favorites of 2016: the restaurant edition…

•January 22, 2017 • Leave a Comment

3rd Course: Spanish Mackerel


In the past, I’ve used this final, year-end blog post to marvel at just how well I’ve eaten in the preceding 12 months. Over the years, that emphasis has grown dull and unnecessary.  By now, those who read this blog know that, when it comes to eating, I’m getting along all right.

Explaining my process for evaluating meals and dissecting my food preferences, too, have wearied from repetition. If you’re interested, all of that is well-documented here, here, and here.

And my annual observations about the restaurant industry are increasingly misplaced in this post. My growing cricitism of food media, thoughts on various genres and trends in cooking, and other commentary at large have been appearing, with more frequency, as “ruminations.” Moving forward, I refer you to them.

This year, I’m slimming down and returning to the reason I launched this laudatory exercise: to memorialize the best meals I have had.

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favorite desserts of 2016…

•January 17, 2017 • 1 Comment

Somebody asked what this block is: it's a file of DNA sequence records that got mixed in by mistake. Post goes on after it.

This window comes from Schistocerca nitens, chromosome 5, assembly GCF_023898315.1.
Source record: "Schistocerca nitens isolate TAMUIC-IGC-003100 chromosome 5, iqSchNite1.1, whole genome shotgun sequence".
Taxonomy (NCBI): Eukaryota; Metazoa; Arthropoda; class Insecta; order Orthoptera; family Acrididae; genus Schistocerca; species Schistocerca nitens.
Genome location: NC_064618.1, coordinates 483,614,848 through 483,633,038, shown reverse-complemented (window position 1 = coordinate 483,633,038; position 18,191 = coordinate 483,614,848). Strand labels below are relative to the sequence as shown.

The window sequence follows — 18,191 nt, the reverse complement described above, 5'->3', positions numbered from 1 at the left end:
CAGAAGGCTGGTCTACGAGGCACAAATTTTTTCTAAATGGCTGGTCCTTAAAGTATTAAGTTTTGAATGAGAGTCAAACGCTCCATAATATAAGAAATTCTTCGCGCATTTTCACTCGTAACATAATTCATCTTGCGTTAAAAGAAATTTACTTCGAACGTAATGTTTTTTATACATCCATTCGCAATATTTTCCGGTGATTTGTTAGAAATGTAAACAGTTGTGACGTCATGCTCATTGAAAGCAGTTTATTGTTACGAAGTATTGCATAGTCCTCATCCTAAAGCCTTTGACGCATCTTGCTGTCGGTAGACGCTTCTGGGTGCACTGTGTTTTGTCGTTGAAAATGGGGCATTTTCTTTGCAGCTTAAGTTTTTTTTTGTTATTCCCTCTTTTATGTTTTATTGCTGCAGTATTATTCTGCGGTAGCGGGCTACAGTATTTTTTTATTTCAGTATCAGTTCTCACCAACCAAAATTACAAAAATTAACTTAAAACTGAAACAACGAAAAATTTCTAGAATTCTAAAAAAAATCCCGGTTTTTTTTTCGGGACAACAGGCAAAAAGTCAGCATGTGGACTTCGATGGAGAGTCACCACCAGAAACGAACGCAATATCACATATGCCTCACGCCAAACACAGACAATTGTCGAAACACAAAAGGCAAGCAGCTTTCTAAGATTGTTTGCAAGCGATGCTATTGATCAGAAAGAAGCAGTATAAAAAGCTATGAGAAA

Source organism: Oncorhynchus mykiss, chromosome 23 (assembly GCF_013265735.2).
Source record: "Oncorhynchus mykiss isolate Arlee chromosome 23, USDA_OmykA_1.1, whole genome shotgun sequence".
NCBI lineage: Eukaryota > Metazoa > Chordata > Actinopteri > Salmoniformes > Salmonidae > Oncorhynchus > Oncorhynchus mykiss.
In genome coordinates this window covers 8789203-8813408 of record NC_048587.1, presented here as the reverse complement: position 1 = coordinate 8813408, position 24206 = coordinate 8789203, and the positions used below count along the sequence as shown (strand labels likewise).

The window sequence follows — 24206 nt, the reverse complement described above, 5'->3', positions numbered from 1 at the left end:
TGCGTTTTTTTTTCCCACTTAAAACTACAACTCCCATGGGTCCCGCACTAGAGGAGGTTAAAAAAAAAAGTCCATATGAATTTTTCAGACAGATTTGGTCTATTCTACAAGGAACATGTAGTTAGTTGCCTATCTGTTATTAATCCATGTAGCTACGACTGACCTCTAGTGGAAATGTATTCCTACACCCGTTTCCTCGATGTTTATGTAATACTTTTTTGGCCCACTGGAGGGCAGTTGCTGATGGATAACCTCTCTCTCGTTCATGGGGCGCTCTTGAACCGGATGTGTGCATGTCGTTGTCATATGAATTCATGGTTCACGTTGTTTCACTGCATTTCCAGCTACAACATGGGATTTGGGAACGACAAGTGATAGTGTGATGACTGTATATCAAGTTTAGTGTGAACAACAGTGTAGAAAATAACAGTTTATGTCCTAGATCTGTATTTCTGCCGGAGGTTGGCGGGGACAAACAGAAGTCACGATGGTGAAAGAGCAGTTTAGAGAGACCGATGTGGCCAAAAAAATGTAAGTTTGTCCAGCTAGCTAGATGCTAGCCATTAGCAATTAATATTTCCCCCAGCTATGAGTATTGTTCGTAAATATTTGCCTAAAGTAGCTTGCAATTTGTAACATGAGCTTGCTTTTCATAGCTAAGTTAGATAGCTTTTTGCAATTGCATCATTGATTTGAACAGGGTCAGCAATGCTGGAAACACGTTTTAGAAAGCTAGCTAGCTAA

What is happening in pastryland?

In 2015, I described a slow-down and a top-off, as the energy and excitement that I first noticed propelling dessert-making into a new era half a decade ago began to level.  And as that unbridled sprint into the unknown, which had charted new and exciting territory, suddenly slowed, the language and form of pastry in this new era seemed to start codifying.  In 2016, pastryland reevaluated and realigned itself, and for the first time, started dividing into a new set of tracks, packs, and camps.

At least, that is my observation.

Let me explain.

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favorite dishes of 2016…

•January 14, 2017 • 1 Comment

11th Course: Egg Yolk


In 2015, I yawned.

So, in 2016 I did something about it.

I took my foot off the culinary gas pedal, tuned out the lists and rankings, and returned to the basics. I’ve never been a conformist, but, more than previous years, I focused on eating where I had found joy before.  And, when exploring afield, I relied on those I personally knew and trusted, and followed their lead.

As a result, I ate better in 2016 than any year before.

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travel: hemispheres and horizons…

•January 11, 2017 • 3 Comments

Water Fools


The calendar has turned for the twelfth time on this blog, and once again, I find myself nearly immobilized by the daunting task of gathering the previous year in one post.  What has proven perennially to be one of my most challenging exercises, pausing to regroup, reflect, and record at year-end has turned out to be one of the most rewarding ones as well.  So, I continue it here.*